India labels the new ‘Delta Plus’ as a variant of concern

India has identified twenty-two cases of a new concerning ‘Delta Plus’ coronavirus variant, otherwise known as B.1.617.2.

India labels the new ‘Delta Plus’ as a variant of concern
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A mutated version of the Delta variant has been reported in India; federal health secretary Rajesh Bhushan revealed in a news conference that as many as 22 cases of the mutation have so far been identified in Maharashtra, Madhya Pradesh and Kerala.

What do we know about the Delta Plus variant?

The mutation, now labelled as Delta Plus, has been classed as a variant of concern by the Indian health ministry as officials believe the B 1.617.2 to be even more transmissible than the original Delta strain - which is already up to 60 times more contagious than the Alpha variant.

The Delta Plus variant was initially detected in Europe in March this year, but the variant was only brought into the public domain on the 13th of June. Officials are unsure as yet how widespread the new variant is, as genome sequencing has not yet analysed enough samples.

However, India’s health ministry revealed that the new variant had been found in the US, UK, Portugal, Switzerland, Japan, Poland, Nepal, China and Russia.

The three defining characteristics of the Delta Plus variant have also been estimated to be increased transmissibility, stronger binding to receptors of lung cells and potentially a decrease in monoclonal antibody response. Still, more evidence is needed to confirm these features.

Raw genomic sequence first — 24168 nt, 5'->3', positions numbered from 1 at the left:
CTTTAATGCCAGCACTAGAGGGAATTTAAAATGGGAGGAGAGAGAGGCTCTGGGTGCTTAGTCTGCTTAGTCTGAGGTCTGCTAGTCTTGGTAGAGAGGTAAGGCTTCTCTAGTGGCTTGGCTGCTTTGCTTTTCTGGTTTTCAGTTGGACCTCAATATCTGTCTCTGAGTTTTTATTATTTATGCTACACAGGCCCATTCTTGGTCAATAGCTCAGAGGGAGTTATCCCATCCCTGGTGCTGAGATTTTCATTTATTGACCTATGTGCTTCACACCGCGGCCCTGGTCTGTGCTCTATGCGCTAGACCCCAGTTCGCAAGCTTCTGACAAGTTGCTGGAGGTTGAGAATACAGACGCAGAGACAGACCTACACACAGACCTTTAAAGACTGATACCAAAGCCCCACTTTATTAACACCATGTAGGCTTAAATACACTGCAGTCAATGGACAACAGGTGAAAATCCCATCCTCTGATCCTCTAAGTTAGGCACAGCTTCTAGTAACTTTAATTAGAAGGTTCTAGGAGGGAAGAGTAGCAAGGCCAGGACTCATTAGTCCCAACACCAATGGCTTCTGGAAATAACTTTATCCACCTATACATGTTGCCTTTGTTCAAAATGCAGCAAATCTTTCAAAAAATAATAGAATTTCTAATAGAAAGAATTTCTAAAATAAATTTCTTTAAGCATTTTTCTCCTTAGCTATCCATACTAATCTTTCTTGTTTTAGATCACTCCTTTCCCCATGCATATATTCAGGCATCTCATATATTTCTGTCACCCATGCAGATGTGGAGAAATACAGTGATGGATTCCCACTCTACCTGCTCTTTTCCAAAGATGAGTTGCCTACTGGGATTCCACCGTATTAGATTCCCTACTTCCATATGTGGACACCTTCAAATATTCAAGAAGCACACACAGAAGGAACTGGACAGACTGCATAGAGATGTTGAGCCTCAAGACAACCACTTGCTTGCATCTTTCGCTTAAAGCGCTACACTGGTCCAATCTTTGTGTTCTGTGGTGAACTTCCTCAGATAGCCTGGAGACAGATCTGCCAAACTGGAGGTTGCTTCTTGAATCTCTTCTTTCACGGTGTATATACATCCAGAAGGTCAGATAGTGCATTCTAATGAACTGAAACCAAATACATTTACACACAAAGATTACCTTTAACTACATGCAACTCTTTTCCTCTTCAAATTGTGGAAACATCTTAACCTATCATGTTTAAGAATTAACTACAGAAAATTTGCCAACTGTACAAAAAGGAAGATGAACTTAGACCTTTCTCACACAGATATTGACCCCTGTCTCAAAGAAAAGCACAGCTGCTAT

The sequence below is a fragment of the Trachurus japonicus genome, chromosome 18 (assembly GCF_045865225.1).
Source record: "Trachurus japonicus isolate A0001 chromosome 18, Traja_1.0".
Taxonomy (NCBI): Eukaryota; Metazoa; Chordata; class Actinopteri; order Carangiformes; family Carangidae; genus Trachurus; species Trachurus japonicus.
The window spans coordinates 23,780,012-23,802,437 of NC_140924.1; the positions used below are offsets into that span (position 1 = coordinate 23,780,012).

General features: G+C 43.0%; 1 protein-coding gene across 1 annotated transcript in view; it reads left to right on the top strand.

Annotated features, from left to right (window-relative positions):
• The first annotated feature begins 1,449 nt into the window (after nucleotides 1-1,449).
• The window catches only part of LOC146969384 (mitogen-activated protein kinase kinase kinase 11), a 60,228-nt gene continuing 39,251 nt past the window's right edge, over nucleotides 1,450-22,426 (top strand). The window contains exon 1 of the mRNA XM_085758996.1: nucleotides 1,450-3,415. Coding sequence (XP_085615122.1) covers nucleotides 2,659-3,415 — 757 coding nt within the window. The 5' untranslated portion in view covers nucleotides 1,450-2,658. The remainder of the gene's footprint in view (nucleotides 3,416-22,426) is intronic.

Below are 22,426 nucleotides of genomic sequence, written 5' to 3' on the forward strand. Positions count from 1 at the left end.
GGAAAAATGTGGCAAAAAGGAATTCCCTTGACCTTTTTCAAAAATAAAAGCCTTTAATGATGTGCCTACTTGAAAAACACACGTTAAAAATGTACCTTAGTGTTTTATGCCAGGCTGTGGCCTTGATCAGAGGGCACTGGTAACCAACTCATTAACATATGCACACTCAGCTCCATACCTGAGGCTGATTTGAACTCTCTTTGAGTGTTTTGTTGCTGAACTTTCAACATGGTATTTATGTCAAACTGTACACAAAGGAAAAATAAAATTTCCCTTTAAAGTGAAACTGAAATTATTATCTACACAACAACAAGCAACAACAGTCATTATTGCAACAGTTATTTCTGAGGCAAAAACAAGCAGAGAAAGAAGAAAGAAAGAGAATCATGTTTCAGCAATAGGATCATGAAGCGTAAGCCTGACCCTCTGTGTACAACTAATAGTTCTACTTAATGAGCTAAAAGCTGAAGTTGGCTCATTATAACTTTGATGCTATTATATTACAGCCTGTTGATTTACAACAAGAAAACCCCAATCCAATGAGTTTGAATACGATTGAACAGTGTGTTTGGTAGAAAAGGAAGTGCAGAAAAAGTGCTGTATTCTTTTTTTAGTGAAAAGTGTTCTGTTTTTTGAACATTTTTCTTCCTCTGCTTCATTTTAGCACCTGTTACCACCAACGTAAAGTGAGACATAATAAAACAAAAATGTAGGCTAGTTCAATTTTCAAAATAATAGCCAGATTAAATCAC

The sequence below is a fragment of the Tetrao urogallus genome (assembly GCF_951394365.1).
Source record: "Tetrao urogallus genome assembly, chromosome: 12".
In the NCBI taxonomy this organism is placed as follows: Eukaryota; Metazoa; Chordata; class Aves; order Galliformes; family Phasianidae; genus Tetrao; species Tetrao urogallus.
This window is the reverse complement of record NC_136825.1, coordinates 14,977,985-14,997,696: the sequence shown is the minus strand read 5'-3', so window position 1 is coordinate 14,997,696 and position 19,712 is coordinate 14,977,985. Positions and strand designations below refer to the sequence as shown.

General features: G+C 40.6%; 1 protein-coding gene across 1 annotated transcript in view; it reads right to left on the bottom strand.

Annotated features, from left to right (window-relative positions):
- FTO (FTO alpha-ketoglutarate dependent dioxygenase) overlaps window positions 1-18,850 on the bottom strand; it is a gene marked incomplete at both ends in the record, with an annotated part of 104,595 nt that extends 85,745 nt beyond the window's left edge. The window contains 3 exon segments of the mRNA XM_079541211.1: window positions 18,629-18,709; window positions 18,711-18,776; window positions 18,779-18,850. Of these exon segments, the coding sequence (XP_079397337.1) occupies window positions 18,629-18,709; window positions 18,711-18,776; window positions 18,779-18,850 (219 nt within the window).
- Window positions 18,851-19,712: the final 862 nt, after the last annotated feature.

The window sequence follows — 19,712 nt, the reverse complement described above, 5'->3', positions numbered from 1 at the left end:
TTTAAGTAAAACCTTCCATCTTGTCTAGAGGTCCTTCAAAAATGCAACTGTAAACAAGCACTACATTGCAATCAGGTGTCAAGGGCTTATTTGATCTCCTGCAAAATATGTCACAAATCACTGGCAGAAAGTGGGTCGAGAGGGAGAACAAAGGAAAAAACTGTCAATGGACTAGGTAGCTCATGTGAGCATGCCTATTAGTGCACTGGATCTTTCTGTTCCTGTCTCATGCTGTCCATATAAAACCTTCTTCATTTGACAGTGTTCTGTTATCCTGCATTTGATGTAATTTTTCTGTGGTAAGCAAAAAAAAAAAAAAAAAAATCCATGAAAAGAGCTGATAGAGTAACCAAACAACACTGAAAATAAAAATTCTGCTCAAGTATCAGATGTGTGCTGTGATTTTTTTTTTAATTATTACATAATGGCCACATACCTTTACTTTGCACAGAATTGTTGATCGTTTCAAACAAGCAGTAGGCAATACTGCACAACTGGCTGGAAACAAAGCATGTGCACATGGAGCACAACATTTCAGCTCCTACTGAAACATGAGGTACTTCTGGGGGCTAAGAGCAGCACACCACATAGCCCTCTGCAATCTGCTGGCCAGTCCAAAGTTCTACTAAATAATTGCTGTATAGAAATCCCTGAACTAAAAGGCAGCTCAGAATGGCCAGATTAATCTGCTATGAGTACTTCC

Will vaccines work against the Delta Plus variant?

Officials previously warned that the coronavirus would continue to mutate over time, with some variants potentially bypassing the body’s immune response. Virologists are now investigating whether the new Delta Plus variant will be able to flout pre-existing immunity better than the Beta and Delta COVID strains. The concerns come as the Delta Plus variant not only contains all the genetic features of the Delta variant but also the K417N mutation, first identified in the Beta variant.

Public Health England has confirmed that both the AstraZeneca and Pfizer vaccines are effective against the Delta variant. Still, more data is needed to make the same claims for the Delta Plus variant.

The emergence of the new variant places even more importance on the need for COVID vaccinations. Currently, the UK is in a race with the Delta variant, trying to get as many adults as possible vaccinated so the country can drop coronavirus safety measures entirely by the 19th of July. Vaccine invitations were also extended to all those over 18 recently, with over a million people booking their appointment over the weekend.